In pondering sanctions, Biden must also decide to what degree U.S. companies will be left to decide on their own as to what degree “business as usual” can continue in Myanmar. So far, the international business community’s reaction is mixed. Germany’s Delivery Hero says its Food Panda delivery platform will move ahead with Myanmar expansion plans despite the coup. Japan’s brewing giant Kirin has announced it is breaking ties with its Myanmar partner due to its connections to the military.

Strikingly, while China might well see the coup as a moment of opportunity to seek further business inroads, Singapore was Myanmar’s largest foreign investor last year.

Yet, as respected Burmese writer & historian Thant Myint-U recently Tweeted, “While everyone’s thinking about Myanmar politics please also think about Myanmar’s poor.” 

The grandson of former UN Secretary-General U Thant added in the social media post, “Over 2020 lives of tens of millions have been descending into disaster w/ poverty rates soaring from 16 – 60%. Myanmar urgently needs vaccines and an equitable economic recovery (not a coup).”

Winning domestic U.S. support for humanitarian and development assistance for people in Myanmar and other of Asia’s developing nations is never easy in the best of times. Amidst hardship in the United States and around the world due to what the World Bank refers to as a “triple shock” — the pandemic itself, the economic fallout from the containment measures and the ensuing global recession—the challenge is even bigger, and now made worse by a military coup.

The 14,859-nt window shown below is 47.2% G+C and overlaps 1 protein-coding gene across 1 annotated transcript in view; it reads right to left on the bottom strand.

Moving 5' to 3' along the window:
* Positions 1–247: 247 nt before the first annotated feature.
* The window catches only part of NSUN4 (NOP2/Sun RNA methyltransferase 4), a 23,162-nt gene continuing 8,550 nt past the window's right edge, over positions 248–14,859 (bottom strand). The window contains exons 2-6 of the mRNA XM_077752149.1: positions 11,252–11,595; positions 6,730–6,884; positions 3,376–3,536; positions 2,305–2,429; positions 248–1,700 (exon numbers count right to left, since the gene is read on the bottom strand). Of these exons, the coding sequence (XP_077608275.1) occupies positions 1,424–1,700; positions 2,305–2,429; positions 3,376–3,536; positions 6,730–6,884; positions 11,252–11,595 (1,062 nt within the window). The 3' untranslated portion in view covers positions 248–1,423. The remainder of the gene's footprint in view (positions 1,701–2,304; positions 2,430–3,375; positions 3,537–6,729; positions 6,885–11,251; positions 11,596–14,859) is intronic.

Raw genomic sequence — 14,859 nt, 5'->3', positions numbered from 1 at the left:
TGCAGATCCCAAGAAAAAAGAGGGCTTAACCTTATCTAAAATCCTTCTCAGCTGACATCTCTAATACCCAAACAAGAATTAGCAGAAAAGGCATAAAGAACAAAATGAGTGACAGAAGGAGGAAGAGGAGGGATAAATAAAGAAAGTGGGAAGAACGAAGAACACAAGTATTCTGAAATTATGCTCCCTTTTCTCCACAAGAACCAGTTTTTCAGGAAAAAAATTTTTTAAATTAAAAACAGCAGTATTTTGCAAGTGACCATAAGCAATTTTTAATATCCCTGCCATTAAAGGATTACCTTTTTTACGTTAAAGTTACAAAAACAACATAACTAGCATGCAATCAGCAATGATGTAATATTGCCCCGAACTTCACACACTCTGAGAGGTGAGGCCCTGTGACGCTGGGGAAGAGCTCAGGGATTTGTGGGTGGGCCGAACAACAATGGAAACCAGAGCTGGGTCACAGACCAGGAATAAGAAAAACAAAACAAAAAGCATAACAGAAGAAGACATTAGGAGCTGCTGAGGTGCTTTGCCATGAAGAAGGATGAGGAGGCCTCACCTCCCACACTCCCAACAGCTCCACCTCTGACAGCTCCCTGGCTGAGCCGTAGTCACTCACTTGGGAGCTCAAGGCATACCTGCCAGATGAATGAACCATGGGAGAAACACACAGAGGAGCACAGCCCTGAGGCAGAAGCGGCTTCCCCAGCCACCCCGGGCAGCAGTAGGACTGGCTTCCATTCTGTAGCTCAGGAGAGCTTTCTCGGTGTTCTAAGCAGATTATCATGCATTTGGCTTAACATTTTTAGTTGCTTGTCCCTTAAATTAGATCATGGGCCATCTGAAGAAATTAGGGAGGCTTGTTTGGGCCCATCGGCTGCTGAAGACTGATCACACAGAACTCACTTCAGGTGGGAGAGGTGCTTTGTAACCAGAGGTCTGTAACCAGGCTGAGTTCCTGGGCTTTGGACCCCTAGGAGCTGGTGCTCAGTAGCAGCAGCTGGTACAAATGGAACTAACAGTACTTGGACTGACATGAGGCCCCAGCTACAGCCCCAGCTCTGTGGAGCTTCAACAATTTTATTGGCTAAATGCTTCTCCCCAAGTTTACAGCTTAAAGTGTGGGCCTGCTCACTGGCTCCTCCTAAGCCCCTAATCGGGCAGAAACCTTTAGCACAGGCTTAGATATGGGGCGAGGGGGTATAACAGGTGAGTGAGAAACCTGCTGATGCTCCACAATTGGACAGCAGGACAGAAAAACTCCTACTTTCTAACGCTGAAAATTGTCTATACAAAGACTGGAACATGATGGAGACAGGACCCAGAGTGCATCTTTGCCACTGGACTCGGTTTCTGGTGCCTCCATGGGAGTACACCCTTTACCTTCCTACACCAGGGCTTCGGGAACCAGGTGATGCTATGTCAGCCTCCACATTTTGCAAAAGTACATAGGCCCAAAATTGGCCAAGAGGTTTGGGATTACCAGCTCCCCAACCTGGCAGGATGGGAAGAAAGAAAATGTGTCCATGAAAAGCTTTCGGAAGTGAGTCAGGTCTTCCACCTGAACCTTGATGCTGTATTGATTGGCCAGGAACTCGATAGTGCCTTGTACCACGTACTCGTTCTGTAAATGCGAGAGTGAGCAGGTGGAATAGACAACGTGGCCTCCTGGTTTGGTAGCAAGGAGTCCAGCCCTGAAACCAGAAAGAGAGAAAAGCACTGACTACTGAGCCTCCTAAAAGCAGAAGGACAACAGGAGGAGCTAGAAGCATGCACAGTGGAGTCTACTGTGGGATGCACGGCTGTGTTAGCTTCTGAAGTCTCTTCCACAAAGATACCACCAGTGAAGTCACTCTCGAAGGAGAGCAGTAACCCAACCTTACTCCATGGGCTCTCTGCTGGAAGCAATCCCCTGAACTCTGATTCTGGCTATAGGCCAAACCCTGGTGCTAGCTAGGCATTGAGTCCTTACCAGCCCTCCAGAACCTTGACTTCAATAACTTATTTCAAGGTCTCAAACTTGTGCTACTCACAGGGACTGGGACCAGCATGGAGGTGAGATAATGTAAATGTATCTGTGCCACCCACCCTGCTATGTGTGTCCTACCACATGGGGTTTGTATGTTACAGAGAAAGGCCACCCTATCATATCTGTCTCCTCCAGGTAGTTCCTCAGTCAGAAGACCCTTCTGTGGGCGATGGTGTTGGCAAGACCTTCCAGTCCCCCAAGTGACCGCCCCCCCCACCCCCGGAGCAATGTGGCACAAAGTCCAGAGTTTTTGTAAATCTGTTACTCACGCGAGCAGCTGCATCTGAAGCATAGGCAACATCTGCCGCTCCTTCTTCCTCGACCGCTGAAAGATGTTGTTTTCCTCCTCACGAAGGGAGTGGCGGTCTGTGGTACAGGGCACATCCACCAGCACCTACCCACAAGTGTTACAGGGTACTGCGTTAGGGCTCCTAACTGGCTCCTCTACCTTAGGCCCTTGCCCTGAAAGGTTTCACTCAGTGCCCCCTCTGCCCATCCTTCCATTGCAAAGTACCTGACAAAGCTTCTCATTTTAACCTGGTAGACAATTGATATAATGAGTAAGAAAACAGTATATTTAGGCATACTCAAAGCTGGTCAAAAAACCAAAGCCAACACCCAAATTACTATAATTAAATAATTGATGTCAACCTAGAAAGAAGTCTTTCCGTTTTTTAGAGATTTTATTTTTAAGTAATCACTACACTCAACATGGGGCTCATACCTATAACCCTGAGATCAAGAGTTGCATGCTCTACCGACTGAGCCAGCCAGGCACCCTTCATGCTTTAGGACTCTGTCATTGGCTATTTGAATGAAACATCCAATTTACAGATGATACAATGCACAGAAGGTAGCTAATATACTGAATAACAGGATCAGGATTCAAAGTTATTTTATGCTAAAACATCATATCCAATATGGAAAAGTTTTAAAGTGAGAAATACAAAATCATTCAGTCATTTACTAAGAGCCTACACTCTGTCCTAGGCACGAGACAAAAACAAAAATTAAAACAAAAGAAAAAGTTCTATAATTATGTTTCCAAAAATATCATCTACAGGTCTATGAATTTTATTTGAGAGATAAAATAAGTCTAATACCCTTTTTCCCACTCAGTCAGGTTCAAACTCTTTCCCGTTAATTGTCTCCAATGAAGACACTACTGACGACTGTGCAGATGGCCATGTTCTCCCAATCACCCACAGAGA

Biden has called for the international community to present a unified response to the Myanmar coup.  He also has said, “The United States will stand up for democracy wherever it is under attack.”

The intent of this statement and the strategy of unity and engagement are right, and the goal is a noble one. But in this first Asia foreign policy test for a brand new U.S. Administration, the Biden team must also recognize the limits of American power and influence in Myanmar in the short-term. 

As the last 10 years have shown in Myanmar, the path to improved human rights and strengthened democracy is no easy journey, and one that even the United States’s own challenges show will take more time than any of us would like. This too must be factored in as Biden shapes and executes a strategy for all Asia and the Pacific.